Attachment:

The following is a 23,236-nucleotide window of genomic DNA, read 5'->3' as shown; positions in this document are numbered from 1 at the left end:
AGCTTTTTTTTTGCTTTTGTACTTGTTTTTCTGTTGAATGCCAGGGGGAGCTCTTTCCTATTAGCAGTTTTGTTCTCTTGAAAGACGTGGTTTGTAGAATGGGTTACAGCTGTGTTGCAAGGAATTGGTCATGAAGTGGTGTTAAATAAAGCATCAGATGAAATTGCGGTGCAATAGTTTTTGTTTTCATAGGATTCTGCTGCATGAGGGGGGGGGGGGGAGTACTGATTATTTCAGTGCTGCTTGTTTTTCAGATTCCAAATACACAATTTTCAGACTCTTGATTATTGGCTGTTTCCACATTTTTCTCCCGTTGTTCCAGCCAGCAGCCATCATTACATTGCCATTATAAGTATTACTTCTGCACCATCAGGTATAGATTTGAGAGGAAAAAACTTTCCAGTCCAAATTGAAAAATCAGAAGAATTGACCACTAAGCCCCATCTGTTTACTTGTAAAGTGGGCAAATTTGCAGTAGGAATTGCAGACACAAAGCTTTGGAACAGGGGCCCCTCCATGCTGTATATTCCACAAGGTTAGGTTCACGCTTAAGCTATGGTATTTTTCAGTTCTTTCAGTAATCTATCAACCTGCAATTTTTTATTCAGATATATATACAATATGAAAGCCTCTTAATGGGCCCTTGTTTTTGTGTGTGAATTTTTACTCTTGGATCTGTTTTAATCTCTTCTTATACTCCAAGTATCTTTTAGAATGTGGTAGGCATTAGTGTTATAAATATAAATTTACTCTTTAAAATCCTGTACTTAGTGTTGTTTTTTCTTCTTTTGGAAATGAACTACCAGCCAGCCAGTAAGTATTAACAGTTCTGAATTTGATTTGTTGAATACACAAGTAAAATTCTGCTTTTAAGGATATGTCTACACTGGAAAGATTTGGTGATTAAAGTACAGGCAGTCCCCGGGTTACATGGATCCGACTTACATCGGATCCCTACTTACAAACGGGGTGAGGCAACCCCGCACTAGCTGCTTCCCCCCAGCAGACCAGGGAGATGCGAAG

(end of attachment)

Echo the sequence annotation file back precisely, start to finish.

The following is a 23,236-nucleotide window of genomic DNA, read 5'->3' as shown; positions in this document are numbered from 1 at the left end:
AGCTTTTTTTTTGCTTTTGTACTTGTTTTTCTGTTGAATGCCAGGGGGAGCTCTTTCCTATTAGCAGTTTTGTTCTCTTGAAAGACGTGGTTTGTAGAATGGGTTACAGCTGTGTTGCAAGGAATTGGTCATGAAGTGGTGTTAAATAAAGCATCAGATGAAATTGCGGTGCAATAGTTTTTGTTTTCATAGGATTCTGCTGCATGAGGGGGGGGGGGGGAGTACTGATTATTTCAGTGCTGCTTGTTTTTCAGATTCCAAATACACAATTTTCAGACTCTTGATTATTGGCTGTTTCCACATTTTTCTCCCGTTGTTCCAGCCAGCAGCCATCATTACATTGCCATTATAAGTATTACTTCTGCACCATCAGGTATAGATTTGAGAGGAAAAAACTTTCCAGTCCAAATTGAAAAATCAGAAGAATTGACCACTAAGCCCCATCTGTTTACTTGTAAAGTGGGCAAATTTGCAGTAGGAATTGCAGACACAAAGCTTTGGAACAGGGGCCCCTCCATGCTGTATATTCCACAAGGTTAGGTTCACGCTTAAGCTATGGTATTTTTCAGTTCTTTCAGTAATCTATCAACCTGCAATTTTTTATTCAGATATATATACAATATGAAAGCCTCTTAATGGGCCCTTGTTTTTGTGTGTGAATTTTTACTCTTGGATCTGTTTTAATCTCTTCTTATACTCCAAGTATCTTTTAGAATGTGGTAGGCATTAGTGTTATAAATATAAATTTACTCTTTAAAATCCTGTACTTAGTGTTGTTTTTTCTTCTTTTGGAAATGAACTACCAGCCAGCCAGTAAGTATTAACAGTTCTGAATTTGATTTGTTGAATACACAAGTAAAATTCTGCTTTTAAGGATATGTCTACACTGGAAAGATTTGGTGATTAAAGTACAGGCAGTCCCCGGGTTACATGGATCCGACTTACATCGGATCCCTACTTACAAACGGGGTGAGGCAACCCCGCACTAGCTGCTTCCCCCCAGCAGACCAGGGAGATGCGAAG